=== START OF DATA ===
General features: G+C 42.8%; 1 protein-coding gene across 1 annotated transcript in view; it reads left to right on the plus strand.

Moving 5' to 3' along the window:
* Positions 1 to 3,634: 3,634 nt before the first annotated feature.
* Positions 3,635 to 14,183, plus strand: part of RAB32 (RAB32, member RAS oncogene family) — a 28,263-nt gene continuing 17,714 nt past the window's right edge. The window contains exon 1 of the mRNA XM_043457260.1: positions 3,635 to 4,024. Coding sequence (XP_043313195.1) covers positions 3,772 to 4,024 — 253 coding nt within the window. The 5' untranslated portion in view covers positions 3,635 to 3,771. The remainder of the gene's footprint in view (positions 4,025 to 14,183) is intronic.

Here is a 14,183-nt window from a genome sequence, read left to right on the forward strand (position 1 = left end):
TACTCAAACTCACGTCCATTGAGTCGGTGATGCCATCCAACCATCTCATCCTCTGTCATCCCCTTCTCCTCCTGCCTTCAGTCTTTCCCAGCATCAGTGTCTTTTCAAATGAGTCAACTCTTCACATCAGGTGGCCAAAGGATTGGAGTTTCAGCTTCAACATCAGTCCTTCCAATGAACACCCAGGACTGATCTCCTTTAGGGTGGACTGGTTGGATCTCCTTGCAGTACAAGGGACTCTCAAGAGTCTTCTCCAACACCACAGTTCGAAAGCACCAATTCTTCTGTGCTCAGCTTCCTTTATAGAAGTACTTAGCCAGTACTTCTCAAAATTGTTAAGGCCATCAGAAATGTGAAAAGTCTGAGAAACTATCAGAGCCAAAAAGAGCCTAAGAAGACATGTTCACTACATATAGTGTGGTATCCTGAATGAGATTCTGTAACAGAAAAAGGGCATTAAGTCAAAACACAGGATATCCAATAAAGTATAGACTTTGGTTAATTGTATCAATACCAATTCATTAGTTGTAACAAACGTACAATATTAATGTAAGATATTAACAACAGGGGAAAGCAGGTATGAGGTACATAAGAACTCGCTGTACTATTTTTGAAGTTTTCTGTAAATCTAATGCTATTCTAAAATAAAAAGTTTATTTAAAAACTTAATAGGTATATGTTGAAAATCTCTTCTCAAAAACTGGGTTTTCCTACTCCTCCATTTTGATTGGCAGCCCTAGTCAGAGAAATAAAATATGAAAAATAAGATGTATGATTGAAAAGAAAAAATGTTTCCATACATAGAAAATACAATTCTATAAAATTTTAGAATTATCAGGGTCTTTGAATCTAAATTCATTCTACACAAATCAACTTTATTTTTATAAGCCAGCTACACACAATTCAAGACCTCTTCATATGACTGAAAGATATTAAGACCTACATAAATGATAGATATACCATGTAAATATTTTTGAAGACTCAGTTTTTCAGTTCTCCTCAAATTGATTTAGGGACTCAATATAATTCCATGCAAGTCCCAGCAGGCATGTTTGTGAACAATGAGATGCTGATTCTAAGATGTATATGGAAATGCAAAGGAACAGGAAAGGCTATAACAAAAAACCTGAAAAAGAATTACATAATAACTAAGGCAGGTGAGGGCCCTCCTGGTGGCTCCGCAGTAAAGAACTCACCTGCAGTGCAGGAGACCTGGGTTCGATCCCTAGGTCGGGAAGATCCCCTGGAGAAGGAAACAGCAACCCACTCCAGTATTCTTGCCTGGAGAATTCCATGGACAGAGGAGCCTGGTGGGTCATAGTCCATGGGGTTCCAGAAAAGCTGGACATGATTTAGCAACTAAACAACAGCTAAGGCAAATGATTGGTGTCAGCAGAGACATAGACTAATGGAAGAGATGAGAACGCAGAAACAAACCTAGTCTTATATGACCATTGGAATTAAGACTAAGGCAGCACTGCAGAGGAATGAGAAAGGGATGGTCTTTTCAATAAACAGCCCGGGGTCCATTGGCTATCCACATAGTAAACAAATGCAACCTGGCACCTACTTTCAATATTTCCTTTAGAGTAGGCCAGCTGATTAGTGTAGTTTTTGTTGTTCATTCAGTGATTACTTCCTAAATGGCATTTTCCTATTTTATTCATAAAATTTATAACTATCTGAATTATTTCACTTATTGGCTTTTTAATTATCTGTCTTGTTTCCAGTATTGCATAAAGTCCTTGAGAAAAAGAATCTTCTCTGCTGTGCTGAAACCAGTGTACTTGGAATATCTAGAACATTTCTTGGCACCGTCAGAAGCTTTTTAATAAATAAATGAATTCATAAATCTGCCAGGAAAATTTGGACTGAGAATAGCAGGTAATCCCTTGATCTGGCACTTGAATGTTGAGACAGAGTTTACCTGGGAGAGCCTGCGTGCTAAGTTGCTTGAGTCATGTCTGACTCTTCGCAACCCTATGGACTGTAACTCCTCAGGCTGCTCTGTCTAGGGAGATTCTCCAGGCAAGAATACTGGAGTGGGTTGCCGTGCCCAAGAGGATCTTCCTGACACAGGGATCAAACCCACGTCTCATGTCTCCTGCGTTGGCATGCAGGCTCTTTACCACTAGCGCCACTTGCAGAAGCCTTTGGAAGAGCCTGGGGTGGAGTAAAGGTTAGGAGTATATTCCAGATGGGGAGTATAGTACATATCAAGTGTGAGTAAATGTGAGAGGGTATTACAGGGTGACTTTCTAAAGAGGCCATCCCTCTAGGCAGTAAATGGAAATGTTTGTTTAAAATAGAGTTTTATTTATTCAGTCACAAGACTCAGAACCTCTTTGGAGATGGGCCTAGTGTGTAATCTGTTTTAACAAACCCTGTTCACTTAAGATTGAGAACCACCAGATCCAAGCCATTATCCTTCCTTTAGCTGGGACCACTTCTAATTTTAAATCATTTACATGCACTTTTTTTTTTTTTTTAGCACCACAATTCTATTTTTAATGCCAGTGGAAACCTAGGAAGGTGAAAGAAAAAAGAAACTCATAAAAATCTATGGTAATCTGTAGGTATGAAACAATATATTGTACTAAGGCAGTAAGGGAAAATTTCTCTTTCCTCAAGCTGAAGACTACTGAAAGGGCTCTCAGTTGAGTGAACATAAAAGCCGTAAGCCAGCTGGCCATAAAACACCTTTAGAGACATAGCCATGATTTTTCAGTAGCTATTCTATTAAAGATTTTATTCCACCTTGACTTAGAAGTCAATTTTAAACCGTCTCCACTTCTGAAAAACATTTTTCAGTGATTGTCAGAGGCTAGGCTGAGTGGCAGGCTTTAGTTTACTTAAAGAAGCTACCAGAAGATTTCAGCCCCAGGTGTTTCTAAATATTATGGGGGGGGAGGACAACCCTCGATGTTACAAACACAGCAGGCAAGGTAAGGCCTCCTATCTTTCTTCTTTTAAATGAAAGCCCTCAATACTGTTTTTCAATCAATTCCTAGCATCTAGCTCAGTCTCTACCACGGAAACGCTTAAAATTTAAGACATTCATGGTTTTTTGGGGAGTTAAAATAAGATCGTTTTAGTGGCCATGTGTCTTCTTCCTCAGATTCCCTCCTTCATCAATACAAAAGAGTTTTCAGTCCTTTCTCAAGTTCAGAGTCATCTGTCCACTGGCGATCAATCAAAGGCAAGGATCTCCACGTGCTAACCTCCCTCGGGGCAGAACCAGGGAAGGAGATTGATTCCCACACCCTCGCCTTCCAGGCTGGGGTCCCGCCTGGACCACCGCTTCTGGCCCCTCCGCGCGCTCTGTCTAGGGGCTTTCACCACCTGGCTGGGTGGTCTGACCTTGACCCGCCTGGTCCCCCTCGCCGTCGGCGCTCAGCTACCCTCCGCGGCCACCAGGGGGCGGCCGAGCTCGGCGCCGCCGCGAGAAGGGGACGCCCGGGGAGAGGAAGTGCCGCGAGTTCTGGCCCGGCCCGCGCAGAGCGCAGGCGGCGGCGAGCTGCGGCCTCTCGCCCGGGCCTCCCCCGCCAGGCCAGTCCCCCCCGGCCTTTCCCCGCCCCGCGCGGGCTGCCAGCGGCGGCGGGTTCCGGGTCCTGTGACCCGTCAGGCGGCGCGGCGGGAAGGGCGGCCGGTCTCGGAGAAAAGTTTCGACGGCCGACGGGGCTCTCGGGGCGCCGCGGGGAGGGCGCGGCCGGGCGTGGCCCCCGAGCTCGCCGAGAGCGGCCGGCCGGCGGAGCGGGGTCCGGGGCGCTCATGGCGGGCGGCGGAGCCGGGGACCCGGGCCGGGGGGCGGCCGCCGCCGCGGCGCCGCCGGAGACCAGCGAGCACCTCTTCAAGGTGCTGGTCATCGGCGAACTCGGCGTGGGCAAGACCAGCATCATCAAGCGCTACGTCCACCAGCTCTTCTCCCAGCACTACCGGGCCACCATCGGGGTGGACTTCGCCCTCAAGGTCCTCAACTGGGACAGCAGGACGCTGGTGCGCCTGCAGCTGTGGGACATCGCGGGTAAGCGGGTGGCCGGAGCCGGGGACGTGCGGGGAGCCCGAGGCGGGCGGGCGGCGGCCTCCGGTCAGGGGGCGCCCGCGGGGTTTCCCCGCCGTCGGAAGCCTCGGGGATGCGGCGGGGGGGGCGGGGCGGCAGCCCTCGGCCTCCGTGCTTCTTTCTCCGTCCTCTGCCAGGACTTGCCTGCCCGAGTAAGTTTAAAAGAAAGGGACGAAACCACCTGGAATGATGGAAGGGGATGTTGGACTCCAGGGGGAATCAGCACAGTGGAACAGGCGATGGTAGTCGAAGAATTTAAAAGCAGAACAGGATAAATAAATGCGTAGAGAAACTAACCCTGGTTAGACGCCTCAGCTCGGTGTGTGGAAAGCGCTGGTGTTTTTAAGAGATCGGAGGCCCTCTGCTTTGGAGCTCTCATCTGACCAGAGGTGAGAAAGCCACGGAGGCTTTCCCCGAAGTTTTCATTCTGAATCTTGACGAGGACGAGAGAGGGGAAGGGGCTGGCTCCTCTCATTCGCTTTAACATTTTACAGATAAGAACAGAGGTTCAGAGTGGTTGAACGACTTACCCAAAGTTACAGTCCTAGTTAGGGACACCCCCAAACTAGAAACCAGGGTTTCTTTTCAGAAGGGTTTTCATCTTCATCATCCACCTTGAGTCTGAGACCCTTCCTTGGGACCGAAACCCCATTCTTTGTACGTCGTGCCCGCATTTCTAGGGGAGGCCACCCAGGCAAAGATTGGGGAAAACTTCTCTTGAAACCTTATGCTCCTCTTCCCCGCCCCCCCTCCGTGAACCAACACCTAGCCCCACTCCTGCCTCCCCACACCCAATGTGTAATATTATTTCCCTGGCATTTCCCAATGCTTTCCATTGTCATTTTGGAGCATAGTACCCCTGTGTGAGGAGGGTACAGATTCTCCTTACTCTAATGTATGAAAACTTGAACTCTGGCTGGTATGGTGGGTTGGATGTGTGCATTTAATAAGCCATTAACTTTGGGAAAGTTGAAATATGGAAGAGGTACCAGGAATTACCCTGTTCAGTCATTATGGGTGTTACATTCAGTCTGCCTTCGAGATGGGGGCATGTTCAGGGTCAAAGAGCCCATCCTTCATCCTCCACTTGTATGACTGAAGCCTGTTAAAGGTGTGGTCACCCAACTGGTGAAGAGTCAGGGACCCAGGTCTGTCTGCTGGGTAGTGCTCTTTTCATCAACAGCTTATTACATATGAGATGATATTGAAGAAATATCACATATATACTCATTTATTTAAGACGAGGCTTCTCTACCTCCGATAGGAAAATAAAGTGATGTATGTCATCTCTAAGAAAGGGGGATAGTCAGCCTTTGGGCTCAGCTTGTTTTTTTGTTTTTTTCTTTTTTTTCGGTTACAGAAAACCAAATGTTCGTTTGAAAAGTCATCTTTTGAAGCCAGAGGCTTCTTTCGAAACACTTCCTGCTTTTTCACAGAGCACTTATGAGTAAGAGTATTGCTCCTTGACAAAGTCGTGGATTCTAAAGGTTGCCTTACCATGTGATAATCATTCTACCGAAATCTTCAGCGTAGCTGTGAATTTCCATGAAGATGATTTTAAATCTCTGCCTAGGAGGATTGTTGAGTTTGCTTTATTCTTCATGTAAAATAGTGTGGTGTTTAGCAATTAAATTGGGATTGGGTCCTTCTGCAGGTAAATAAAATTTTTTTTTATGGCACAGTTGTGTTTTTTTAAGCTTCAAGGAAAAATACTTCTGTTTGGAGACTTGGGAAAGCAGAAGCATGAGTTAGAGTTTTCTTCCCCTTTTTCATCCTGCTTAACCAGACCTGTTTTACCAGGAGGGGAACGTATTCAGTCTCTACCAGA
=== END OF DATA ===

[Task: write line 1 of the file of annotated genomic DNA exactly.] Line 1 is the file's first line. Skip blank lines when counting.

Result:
General features: G+C 42.8%; 1 protein-coding gene across 1 annotated transcript in view; it reads left to right on the plus strand.